Modelling respect

Photo: Getty Images
The starting point to change is always at the beginning, the home. Photo: Getty Images
The fallout from the activities of boys from two Wellington secondary schools has been a recent hot topic for discussion, writes parenting columnist Ian Munro.

While it raised a number of questions about the role of schools in sexual relationship education, there didn’t seem to be as much heated discussion about the role of parents or society in general.

 

 

Unfortunately, the attitudes that sit behind the actions of both sets of pupils in their Facebook comments and in filming their female teachers reflect prevalent societal attitudes.

Young males no longer just see how girls and women around them are treated by older males in their lives, they’re now also exposed to a whole lot more graphic and in-your-face behaviours that not only demean women but also condone and encourage violence against them.

These messages are usually delivered in a way specifically designed to excite and arouse and to prompt ongoing exposure to them, thus strongly reinforcing them.

While schools are a microcosm of society and certainly do have a role in educating about society’s problems, it’s not their role to solve them. Those who believe that are merely absolving themselves from taking any responsibility for doing something themselves.

Messages of respect for each other have to come from a much wider range of people than just the sexual education teacher. These messages have to counter powerful alternative ones from media, movies, the internet, pornography, the president of the United States no less, and their peers.

Society’s attitudes are created by the adults in a society, not by schoolboys. They reflect back what they see and hear in their remarks and behaviour.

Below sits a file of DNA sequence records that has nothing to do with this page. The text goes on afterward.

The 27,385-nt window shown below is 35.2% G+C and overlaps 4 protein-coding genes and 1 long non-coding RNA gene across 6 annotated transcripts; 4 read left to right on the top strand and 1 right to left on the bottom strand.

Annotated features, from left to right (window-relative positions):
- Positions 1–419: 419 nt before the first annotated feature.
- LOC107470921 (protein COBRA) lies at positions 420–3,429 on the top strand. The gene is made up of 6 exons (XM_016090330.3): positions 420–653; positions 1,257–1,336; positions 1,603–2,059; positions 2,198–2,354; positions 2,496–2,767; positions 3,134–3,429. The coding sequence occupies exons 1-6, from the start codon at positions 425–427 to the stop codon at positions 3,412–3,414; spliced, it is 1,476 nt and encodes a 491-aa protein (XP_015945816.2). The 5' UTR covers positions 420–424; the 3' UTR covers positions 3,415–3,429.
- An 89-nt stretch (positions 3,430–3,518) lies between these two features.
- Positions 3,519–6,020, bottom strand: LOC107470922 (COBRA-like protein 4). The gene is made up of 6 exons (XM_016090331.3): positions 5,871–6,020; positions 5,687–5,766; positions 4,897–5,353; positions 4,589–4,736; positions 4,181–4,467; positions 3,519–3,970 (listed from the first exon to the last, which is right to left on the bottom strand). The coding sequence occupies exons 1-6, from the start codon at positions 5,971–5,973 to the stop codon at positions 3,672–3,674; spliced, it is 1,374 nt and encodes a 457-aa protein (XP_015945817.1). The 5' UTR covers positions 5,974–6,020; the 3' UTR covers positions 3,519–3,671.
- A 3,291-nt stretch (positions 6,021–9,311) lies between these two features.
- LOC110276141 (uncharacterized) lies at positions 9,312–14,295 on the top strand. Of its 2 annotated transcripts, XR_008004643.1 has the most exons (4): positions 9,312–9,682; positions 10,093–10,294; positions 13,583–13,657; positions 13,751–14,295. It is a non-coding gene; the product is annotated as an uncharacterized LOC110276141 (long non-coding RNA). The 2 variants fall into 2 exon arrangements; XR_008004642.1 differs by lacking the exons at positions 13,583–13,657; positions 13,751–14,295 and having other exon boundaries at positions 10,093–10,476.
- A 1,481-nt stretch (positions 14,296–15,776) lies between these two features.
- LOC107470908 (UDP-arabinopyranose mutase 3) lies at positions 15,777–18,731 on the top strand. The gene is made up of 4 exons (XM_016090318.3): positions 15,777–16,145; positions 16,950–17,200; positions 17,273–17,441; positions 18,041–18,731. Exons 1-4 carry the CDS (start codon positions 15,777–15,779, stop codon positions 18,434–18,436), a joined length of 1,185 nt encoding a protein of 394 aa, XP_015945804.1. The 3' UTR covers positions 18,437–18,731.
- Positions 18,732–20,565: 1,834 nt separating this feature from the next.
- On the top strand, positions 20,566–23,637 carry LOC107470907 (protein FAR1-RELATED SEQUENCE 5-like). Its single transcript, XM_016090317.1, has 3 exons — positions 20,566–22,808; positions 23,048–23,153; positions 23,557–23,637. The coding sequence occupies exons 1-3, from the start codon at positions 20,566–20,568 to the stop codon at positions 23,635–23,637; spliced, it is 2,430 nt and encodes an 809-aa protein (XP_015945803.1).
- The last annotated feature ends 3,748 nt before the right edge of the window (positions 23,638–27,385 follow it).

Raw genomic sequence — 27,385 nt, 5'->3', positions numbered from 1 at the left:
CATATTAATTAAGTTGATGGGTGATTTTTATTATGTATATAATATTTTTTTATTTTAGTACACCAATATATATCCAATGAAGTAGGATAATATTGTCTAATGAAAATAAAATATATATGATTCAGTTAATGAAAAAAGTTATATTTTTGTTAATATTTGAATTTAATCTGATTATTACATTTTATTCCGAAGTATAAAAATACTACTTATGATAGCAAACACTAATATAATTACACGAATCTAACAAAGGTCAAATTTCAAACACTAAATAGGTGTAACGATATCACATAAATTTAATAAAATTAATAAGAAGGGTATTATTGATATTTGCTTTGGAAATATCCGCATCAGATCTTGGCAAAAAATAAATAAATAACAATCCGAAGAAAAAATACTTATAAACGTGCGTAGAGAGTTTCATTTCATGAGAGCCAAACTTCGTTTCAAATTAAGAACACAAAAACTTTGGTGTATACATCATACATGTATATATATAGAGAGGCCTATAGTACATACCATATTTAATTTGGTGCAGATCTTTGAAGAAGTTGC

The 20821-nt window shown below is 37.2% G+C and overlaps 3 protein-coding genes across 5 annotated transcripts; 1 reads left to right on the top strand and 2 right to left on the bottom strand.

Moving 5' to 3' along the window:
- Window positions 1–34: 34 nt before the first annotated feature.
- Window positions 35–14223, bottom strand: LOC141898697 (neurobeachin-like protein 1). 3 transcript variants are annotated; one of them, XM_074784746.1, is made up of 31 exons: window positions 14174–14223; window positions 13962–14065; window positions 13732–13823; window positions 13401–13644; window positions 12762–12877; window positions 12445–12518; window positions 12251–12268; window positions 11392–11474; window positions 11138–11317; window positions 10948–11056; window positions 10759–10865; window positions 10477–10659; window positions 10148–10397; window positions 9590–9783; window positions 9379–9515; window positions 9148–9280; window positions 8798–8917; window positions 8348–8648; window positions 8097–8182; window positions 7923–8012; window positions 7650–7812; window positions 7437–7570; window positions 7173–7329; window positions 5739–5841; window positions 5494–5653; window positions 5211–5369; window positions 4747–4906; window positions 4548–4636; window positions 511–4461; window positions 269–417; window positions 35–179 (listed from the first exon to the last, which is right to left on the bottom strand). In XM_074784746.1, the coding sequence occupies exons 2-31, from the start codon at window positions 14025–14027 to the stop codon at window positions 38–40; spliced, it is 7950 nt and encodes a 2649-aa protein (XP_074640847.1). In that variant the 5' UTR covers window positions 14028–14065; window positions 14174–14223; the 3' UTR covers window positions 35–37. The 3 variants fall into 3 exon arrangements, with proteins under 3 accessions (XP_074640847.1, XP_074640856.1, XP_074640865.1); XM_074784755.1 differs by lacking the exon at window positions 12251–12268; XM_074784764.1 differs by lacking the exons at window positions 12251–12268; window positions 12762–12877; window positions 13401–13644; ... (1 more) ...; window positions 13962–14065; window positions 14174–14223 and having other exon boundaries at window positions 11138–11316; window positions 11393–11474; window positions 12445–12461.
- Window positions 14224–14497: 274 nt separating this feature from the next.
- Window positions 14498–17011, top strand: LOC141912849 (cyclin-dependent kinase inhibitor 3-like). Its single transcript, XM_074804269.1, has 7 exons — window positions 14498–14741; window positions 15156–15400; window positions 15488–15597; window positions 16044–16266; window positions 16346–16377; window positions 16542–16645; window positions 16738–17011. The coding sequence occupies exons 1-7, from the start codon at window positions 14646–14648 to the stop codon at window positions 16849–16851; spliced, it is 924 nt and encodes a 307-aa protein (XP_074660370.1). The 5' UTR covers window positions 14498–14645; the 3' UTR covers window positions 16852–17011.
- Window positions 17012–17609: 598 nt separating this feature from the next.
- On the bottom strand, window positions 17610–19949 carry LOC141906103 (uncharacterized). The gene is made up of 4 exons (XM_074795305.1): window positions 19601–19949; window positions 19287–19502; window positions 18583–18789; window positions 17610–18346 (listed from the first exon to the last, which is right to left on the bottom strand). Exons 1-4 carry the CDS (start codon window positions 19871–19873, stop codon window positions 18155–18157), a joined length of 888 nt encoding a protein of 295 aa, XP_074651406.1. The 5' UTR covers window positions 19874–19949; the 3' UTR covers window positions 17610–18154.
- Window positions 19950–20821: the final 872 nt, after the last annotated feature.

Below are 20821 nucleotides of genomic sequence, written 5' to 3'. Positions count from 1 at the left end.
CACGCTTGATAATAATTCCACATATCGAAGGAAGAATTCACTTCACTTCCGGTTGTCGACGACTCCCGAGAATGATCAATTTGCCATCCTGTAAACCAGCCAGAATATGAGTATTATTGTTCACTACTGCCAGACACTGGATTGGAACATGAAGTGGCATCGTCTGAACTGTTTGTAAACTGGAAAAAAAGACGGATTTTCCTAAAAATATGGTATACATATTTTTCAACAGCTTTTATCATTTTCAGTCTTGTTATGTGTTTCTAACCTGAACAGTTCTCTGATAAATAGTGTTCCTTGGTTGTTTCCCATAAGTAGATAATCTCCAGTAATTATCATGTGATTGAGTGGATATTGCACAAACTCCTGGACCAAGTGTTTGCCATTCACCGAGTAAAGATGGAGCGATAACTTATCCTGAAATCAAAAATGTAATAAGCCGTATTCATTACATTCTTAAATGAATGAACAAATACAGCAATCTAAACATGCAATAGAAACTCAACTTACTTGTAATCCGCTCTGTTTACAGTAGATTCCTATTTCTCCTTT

When it all seems too big to handle, the starting point to change is always at the beginning, the home, with school support and the support of change organisations in turn supported by our elected representatives at local and national level.

Commercial interests will rarely police themselves. Laws can put in place restrictions but they rarely change attitudes.

Societal attitude change emerges from the grassroots. Grassroots pressure influences change, and demonstration of acceptable values reinforces it.

So, Dad, from the White Ribbon New Zealand ‘‘Start with Respect’’ toolbox, here are five top actions for you:

• Role model respectful behaviour and communication in all aspects of your life.

• Be actively involved in raising your children. This makes you and them better people.

• Start developing their respectful behaviour early and adjust to their development.

• Talk about respect as a behaviour. It includes all aspects of life including sexual relationships.

• Know that they will appreciate learning from you. Children usually want more sex education than they get.

 
 

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